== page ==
COVID-19 broke its own record again this week, possibly after the holiday surge experts have warned for months.according to New York TimesIn the past two weeks, the national medical record rate has risen by 40%, while the mortality rate has risen by 29% in the same period. In other words, there is no time to give up your protective measures. Before you get vaccinated, this is actually the only line of defense between you and the virus. Therefore, the Centers for Disease Control and Prevention (CDC) has developed a simple seven-point checklist that outlines the daily preventive measures you can take to minimize the risk of transmission. Read on to learn what they are, and for more information on risk factors, please check the CDC to confirm that this disease may put you at risk of severe COVID.
We know that SARS-CoV-2, the virus that causes COVID-1
In any case, the key is to minimize contact with virus particles. Keep reading CDC’s basic checklist, which is easy to remember, easy to follow, and can literally save your life. The WHO warns that for more information on stopping this spread, please check that this mask does not protect you from COVID.
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Wash your hands often.
For several reasons, frequent hand washing is key. First, it minimizes the chance that you will be exposed to virus particles and then your contaminated hands will touch your eyes, nose or mouth. Second, if you become ill due to an asymptomatic case, it makes you less likely to spread the virus.
CDC recommends scrubbing with soap for at least 20 seconds, wiping dry with a clean towel, and then disinfecting with at least 60% alcohol.
Avoid touching your eyes, nose and mouth with unwashed hands.
Inevitably, sometimes you will keep washing your hands, which is why it is important to develop the habit of touching your eyes, nose or mouth. This will not only reduce your chances of contracting COVID, but also greatly reduce your chances of catching flu, colds and many other diseases this winter. For more expert advice on COVID, please see the FDA just issued a warning about this COVID measure.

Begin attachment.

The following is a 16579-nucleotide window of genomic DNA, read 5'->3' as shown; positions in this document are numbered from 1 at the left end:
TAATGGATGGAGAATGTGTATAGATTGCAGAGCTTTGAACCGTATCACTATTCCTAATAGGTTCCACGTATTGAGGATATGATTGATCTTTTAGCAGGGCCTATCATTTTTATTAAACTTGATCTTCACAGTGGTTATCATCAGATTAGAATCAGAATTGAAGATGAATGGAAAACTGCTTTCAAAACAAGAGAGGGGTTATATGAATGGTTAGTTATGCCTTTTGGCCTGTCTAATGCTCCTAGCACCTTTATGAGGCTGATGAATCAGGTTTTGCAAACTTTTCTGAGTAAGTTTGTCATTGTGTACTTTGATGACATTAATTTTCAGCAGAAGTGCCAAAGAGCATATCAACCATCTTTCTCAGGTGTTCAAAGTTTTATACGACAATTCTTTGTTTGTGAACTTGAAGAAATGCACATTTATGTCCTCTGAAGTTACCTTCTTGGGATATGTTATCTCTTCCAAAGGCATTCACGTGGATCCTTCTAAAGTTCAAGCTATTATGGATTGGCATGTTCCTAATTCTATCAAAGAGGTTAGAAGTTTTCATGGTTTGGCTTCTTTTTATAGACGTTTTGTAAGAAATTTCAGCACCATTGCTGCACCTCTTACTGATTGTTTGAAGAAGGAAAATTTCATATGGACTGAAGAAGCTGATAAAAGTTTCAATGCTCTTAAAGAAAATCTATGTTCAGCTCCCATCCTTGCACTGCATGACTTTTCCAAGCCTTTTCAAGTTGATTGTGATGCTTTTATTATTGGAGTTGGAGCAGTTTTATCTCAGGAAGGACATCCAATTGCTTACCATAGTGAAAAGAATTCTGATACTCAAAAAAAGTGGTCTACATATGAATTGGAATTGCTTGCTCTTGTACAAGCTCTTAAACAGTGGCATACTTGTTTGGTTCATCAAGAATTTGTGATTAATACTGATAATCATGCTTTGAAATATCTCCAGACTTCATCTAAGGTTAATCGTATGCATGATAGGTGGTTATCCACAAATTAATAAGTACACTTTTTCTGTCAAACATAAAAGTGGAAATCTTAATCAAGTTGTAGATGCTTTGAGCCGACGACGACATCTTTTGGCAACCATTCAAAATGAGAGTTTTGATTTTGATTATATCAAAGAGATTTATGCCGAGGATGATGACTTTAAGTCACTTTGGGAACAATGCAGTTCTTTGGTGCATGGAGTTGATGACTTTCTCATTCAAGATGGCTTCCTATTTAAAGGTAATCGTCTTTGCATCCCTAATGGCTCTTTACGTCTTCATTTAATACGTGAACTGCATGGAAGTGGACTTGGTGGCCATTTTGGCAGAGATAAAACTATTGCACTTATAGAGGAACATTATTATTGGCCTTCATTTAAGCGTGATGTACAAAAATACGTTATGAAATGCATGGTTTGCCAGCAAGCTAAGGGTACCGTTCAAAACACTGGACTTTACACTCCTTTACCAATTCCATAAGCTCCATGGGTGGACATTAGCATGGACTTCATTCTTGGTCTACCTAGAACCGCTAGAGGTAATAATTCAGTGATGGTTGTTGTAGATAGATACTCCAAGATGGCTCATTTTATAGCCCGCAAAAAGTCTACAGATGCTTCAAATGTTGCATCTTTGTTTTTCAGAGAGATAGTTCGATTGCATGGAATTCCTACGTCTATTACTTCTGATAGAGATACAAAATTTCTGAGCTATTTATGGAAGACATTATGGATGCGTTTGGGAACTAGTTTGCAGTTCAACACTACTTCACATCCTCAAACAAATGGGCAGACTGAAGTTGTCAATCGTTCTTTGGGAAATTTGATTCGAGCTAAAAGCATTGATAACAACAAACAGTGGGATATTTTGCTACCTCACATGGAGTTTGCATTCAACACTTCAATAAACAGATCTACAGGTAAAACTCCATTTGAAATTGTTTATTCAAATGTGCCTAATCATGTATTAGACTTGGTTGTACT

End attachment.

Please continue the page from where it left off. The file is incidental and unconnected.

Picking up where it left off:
Keep at least six feet away from others.
The CDC said that even in asymptomatic situations, keeping six feet (about two arms away) from others will help contain the spread of the virus.
In addition, if you do Researchers say that catching COVID from six feet away from an infected person may have a lower viral load than catching from close contact.As a study published in a medical journal British Medical Journal Explains that the patient’s “initial exposure to a lower inoculum will result in fewer and fewer symptoms and a reduced likelihood of virus shedding.”
Stay at home when you are sick.
This is obvious: if you are sick, don’t risk spreading your disease to others.
Although most people quickly isolate the most traditional symptoms of COVID, such as cough, fever, or shortness of breath, experts warn that the same precautions should be taken when facing a wider range of symptoms. These problems include gastrointestinal problems, olfactory dysfunction, fatigue, discomfort, etc. Research pointed out that for some of the earliest symptoms, please check “This strange symptom may be the earliest sign that you have COVID.”
Cover your cough or sneeze with a tissue.
Limiting how far one’s virus particles can spread is the key to curbing our current wave. Keep toilet paper in your hand, throw them in the trash when you are done, and make sure to wash your hands. For more regular coronavirus updates, please sign up for our daily news.
Clean and disinfect frequently touched objects and surfaces.
Keeping household and personal belongings clean may prevent you from catching or spreading the virus through contaminated surfaces. CDC recommends washing the surface with soap first to remove any dirt or grime from bacteria that may be trapped under it, and then use any product in its cleaning solution that effectively kills COVID for disinfection.
Wear a mask when going out in public.
Wearing a mask is one of the simplest and most important measures to stop the spread of the coronavirus and protect yourself. Choose a material with multiple layers, breathable materials and a comfortable fit to prevent dangerous particles from leaving your nose and mouth.
The Centers for Disease Control and Prevention pointed out that children under two years of age, children who have difficulty breathing, and “people who are unconscious, helpless or unable to remove the mask without help” should not wear masks. Everyone else should cover up in public. For more information on the correct masking protocol, please check that the CDC has issued warnings for these 4 face masks.